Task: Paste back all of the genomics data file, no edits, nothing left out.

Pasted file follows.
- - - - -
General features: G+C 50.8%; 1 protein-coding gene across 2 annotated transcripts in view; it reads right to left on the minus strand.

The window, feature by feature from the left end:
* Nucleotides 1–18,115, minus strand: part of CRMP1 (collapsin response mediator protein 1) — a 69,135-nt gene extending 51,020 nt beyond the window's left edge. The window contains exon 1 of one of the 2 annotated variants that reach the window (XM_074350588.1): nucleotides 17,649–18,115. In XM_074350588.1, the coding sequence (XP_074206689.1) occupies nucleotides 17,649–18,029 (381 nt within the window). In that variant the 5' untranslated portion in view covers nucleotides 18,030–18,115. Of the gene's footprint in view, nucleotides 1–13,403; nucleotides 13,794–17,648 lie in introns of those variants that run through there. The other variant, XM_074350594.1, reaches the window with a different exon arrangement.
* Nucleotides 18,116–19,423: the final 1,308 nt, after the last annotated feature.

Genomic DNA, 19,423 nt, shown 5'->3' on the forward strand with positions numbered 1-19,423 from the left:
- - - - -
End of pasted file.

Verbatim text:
General features: G+C 50.8%; 1 protein-coding gene across 2 annotated transcripts in view; it reads right to left on the minus strand.

The window, feature by feature from the left end:
* Nucleotides 1–18,115, minus strand: part of CRMP1 (collapsin response mediator protein 1) — a 69,135-nt gene extending 51,020 nt beyond the window's left edge. The window contains exon 1 of one of the 2 annotated variants that reach the window (XM_074350588.1): nucleotides 17,649–18,115. In XM_074350588.1, the coding sequence (XP_074206689.1) occupies nucleotides 17,649–18,029 (381 nt within the window). In that variant the 5' untranslated portion in view covers nucleotides 18,030–18,115. Of the gene's footprint in view, nucleotides 1–13,403; nucleotides 13,794–17,648 lie in introns of those variants that run through there. The other variant, XM_074350594.1, reaches the window with a different exon arrangement.
* Nucleotides 18,116–19,423: the final 1,308 nt, after the last annotated feature.

Genomic DNA, 19,423 nt, shown 5'->3' on the forward strand with positions numbered 1-19,423 from the left: